My other big limitation is that I only seem capable of writing stories in which something is always happening. The Icon Thief and its sequels are stuffed with plot and incident, largely because I’m not sure what I’d do if the action slowed down. In this, I’m probably influenced by the movies I love. In his essay on Yasujiro Ozu, David Thomson writes:

[S]o many American films are pledged to the energy that “breaks out.” Our stories promote the hope of escape, of beginning again, of beneficial disruptions. One can see that energy—hopeful, and often damaging, but always romantic—in films as diverse as The Searchers, Citizen Kane, Mr. Smith Goes to Washington, Run of the Arrow, Rebel Without a Cause, Vertigo, Bonnie and Clyde, Greed, and The Fountainhead. No matter how such stories end, explosive energy is endorsed…Our films are spirals of wish fulfillment, pleas for envy, the hustle to get on with the pursuit of happiness.

As a result, whenever I write a page in which nothing happens, I get nervous. This isn’t the worst problem for a mainstream novelist to have, but like my essential seriousness, it limits my ability to tell certain kinds of stories. (This may be why I’m so impressed by the work of, say, Nicholson Baker, who writes brilliantly funny novels in which almost nothing takes place.)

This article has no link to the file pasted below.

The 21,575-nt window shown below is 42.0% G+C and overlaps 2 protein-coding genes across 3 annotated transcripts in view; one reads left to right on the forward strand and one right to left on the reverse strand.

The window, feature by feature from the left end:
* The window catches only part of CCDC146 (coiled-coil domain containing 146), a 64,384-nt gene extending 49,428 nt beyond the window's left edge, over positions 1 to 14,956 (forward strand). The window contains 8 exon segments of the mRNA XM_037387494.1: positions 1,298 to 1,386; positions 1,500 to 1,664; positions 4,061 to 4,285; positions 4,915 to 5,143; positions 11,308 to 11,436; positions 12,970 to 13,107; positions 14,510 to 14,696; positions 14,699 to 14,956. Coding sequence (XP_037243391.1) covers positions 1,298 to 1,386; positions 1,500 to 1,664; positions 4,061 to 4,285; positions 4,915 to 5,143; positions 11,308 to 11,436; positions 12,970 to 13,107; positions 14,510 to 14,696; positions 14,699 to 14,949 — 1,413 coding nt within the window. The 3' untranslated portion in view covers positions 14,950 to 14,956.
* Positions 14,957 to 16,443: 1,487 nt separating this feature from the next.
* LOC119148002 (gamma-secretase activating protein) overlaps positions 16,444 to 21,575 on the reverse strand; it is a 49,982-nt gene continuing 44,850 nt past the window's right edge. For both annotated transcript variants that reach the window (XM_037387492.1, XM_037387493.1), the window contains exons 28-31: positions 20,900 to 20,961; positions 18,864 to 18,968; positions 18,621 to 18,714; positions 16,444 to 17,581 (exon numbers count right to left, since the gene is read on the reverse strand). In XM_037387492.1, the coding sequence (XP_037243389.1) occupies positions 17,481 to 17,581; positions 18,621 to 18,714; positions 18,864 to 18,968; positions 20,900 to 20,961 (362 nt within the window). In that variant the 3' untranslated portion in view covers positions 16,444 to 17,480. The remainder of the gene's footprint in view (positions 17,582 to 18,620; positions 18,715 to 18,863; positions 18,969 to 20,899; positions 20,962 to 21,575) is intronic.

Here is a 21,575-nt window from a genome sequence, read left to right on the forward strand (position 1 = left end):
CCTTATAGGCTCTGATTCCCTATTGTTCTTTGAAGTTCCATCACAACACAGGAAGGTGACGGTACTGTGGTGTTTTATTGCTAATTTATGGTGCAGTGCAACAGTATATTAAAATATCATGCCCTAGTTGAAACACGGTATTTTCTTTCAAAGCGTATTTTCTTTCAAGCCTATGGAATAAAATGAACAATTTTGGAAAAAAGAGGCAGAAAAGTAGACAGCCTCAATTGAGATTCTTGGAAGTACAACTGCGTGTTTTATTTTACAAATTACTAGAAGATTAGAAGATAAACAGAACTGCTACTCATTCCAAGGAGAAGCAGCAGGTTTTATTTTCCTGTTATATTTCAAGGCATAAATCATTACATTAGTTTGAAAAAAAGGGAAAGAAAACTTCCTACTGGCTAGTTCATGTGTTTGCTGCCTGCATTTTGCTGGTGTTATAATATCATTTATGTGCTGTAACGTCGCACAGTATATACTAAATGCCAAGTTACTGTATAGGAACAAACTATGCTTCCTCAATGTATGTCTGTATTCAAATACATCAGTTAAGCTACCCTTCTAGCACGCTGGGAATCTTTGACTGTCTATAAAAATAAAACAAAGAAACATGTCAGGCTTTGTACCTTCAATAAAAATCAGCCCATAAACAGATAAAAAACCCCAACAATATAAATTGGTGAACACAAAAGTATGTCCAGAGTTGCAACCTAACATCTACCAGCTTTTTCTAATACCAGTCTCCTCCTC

So what do I do? I do what Rex Harrison did: I look for material where my limitations can be mistaken for strengths. In short, I write suspense fiction, which tends to be forgiving of essential seriousness—it’s hard to find a funny line in any of Thomas Harris or Frederick Forsyth, for example—and for restless, compulsive action, all executed within a fairly narrow range of tone. When I write in other genres, like science fiction, I basically approach the story if I were still writing suspense, which, luckily, happens to be a fairly adaptable mode. And while I’ll always continue to push myself as a writer, and hope to eventually expand my tonal and emotional range, I’m glad that I’ve found at least one place where my limitations feel at home, and where they can occasionally flower forth into full song. For everything else, I’m content just to speak to the music.